Protecting consumer privacy is a good thing, and the Federal Trade Commission has always been very serious about safeguards on the collection and use of online data. Thus far, the FTC has largely allowed the industry to self-regulate. This has resulted in industry initiatives like the AboutAds self regulatory program. AboutAds asks site owners to prominently place an icon linking to information about how behavioral data is collected and used online.
Things are changing. On December 1, the FTC gave notice that it is recommending Congress enact a “Do Not Track” mechanism along with other industry regulations and penalties. The recommendation – all 122 pages of it – is open for comment only until January 31, 2011. The report outlines a broad framework for protecting consumer privacy on- and offline. The FTC is particularly concerned about the use of technology that captures and uses personal information, often without the consumer’s knowledge. According to the report, the FTC feels that clear notice (by collectors of data) and informed consent (by consumers) is not valuable if there is a lack of understanding on how information can be used. For example, a consumer can agree to the use of their personal data, without knowing or understanding all the details.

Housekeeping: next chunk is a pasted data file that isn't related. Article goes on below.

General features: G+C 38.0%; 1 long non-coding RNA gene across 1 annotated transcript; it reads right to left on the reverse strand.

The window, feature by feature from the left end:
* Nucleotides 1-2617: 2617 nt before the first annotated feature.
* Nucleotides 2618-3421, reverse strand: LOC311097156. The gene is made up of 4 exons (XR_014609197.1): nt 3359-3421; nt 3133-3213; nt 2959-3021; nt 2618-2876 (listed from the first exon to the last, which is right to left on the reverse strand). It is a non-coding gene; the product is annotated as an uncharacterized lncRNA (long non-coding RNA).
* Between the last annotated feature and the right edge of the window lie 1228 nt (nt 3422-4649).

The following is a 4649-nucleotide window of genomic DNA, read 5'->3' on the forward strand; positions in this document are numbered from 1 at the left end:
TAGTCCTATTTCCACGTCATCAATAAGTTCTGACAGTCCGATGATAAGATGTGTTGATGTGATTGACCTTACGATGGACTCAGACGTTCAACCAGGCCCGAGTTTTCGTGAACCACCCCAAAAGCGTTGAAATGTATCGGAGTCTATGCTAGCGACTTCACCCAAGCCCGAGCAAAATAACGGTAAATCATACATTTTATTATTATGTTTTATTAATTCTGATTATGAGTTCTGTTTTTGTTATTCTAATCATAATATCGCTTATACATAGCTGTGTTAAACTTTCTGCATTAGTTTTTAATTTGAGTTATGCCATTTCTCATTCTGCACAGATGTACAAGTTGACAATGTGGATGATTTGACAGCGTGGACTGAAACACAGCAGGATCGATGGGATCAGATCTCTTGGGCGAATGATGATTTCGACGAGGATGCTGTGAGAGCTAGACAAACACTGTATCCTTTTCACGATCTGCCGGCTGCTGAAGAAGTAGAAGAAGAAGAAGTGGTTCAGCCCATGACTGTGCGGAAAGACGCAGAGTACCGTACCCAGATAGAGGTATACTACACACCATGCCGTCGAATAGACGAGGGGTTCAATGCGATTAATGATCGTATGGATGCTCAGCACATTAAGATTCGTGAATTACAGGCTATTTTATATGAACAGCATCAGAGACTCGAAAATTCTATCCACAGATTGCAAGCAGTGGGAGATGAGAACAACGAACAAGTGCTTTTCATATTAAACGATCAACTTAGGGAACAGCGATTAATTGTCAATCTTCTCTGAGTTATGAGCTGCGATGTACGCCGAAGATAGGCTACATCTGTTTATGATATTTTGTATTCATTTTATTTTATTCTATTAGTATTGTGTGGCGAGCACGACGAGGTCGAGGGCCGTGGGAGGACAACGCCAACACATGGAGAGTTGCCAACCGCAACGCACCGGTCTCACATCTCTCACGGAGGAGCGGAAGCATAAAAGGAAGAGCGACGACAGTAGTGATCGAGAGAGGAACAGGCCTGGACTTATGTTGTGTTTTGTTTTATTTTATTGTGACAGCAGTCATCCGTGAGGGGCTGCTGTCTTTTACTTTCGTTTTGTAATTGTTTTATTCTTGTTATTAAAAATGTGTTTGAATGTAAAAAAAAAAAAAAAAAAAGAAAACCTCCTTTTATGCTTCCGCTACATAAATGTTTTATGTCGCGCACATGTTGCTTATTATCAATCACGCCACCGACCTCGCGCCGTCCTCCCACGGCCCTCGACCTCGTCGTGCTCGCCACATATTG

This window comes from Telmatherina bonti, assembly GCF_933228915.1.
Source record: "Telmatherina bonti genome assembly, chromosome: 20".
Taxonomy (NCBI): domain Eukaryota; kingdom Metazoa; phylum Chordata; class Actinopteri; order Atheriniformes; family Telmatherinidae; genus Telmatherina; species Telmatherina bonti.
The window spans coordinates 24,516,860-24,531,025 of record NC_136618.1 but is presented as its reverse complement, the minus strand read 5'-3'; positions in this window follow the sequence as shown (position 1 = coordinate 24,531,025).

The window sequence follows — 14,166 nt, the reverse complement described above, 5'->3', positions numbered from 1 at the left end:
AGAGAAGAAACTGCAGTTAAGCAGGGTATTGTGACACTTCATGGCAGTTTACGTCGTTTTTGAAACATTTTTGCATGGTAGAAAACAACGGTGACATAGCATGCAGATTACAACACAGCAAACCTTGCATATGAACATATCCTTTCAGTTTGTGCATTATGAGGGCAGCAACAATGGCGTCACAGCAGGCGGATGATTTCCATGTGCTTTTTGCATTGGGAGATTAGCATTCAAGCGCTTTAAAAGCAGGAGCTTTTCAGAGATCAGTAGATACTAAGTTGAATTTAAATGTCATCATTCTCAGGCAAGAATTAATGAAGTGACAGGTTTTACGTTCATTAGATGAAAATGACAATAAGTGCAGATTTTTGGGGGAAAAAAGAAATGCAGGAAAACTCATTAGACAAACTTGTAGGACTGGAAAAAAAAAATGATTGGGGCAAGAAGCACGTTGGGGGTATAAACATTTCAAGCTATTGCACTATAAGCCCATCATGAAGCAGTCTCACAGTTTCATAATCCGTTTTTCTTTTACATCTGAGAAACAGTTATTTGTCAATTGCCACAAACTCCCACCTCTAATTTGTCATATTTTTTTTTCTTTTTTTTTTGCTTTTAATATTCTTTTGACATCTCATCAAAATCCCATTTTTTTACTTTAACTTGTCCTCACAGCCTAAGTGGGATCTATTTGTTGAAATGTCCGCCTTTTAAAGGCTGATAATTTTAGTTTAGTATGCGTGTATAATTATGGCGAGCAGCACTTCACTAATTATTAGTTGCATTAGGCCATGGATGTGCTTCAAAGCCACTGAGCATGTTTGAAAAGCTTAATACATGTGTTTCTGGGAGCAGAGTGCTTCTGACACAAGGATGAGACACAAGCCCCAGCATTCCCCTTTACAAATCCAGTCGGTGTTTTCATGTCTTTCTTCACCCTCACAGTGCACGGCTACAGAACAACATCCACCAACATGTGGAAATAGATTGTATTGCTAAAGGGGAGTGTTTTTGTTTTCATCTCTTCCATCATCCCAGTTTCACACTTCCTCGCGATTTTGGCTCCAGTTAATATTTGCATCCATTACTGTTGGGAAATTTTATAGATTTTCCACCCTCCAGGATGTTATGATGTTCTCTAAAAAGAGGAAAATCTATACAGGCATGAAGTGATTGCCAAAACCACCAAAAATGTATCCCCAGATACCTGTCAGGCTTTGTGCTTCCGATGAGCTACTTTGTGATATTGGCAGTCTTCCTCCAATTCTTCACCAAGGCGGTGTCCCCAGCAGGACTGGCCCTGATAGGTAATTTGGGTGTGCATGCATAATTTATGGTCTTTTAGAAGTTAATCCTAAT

FTC Chairman Jon Leibowitz said that so far, the marketing industry has not done nearly enough to make sure people understand what personal information is being collected, or to provide them adequate control over that data collection.
Among other recommendations, the FTC would like to create a “Do Not Track” tool, similar to the “Do Not Call” registry for telemarketers, that allows consumers to prevent marketers from tracking their Web browsing habits and other online behavior in order to target advertising and other content. Since it was opened in 2003, more than 190 million people have registered for the Do Not Call registry.
Extending Do Not Call to the Internet seems simple. However, online tracking is used for broader purposes than just online advertising. It is the foundation for all kinds of personalized Web, e-mail, and marketing content (think sports scores, stock prices, recommendation engines, and PURLs), and could prevent marketers from effectively managing messaging or experiences across channels.
While any implementation of the proposed regulations on mobile, e-mail, or social would be technically different, the FTC report covers all digital marketing. In fact, the emergence of location-based mobile services and social data mining technology may have heightened concern about data collection.
Is there a technical solution that could be more effective than regulation? Ben Isaacson, privacy and compliance leader with Experian CheetahMail, believes that is far off and complicated by the need for industry and government consensus. “Ten years ago, the online industry worked very hard to develop the Platform for Privacy Preferences (P3P) protocol, which everyone (including the FTC) thought was going to work pretty well,” he said. “Unfortunately, the browser companies only bought in half way to the proposal and it never became an official standard. [Continued industry collaboration on self regulation] may be the best effort to minimize consumer concern until such time as the industry can get back to developing a true IETF standard that can be implemented across the ‘world wide web’.”